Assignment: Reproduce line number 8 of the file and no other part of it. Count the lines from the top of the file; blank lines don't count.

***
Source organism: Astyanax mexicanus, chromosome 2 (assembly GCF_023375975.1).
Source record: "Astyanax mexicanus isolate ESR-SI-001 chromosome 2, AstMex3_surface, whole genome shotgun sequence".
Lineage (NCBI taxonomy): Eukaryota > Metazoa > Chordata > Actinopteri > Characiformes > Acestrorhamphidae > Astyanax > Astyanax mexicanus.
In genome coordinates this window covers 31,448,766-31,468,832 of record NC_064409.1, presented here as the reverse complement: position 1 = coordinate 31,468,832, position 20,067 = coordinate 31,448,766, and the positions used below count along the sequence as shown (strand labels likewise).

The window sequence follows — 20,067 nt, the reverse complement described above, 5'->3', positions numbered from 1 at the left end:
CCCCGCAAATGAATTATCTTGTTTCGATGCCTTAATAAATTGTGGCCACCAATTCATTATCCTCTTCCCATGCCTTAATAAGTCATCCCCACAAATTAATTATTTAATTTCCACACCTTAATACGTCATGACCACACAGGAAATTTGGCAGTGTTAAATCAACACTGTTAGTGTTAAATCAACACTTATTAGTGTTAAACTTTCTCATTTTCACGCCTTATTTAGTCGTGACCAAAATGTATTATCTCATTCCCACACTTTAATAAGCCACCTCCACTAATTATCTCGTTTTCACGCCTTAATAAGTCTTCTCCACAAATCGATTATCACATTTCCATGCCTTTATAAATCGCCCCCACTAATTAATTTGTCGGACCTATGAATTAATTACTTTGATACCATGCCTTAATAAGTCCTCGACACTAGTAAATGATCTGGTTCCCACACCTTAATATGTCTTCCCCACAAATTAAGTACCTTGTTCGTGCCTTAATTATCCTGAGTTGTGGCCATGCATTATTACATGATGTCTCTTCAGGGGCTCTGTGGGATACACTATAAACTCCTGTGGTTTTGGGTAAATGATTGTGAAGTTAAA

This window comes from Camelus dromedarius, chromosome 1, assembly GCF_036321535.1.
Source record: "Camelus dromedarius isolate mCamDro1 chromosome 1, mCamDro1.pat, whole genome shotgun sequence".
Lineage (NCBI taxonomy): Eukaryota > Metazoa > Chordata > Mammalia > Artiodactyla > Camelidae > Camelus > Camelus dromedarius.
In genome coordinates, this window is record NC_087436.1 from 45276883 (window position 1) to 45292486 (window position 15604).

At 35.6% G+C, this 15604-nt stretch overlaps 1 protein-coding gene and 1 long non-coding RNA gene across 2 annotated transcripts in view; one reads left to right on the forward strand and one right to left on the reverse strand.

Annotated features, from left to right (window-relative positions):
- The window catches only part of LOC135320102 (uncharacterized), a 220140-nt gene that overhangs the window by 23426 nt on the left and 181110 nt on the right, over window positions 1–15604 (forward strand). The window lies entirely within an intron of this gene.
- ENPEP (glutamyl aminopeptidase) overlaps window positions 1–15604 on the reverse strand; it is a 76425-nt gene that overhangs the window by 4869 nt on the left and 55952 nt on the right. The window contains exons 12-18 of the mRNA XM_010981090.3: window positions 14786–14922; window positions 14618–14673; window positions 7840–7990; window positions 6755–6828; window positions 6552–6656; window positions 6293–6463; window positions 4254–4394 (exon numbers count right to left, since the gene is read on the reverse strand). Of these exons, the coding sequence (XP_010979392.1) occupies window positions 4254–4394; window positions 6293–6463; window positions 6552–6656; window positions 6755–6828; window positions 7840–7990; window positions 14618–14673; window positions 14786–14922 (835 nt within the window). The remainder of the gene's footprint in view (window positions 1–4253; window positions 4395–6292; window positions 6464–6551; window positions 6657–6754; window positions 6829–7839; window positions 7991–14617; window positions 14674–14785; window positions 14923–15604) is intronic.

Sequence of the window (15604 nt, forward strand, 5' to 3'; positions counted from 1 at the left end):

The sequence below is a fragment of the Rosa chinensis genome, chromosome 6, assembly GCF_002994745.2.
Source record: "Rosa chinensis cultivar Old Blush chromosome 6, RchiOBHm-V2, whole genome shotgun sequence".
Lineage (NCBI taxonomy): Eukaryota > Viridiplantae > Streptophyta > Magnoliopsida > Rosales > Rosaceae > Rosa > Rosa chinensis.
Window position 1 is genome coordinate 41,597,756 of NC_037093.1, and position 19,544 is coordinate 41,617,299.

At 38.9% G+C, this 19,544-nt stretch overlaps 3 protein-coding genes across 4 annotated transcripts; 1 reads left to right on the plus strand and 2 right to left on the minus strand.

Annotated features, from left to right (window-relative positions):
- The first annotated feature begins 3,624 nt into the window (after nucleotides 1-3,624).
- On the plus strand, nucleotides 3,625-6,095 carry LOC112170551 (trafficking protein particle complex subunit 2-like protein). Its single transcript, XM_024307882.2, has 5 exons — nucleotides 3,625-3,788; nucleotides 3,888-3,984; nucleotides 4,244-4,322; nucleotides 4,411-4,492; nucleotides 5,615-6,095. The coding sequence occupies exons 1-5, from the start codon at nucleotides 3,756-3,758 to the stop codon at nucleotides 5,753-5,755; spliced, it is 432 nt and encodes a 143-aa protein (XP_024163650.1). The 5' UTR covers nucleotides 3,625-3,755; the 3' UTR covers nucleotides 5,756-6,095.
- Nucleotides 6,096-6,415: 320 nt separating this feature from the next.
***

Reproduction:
Source record: "Camelus dromedarius isolate mCamDro1 chromosome 1, mCamDro1.pat, whole genome shotgun sequence".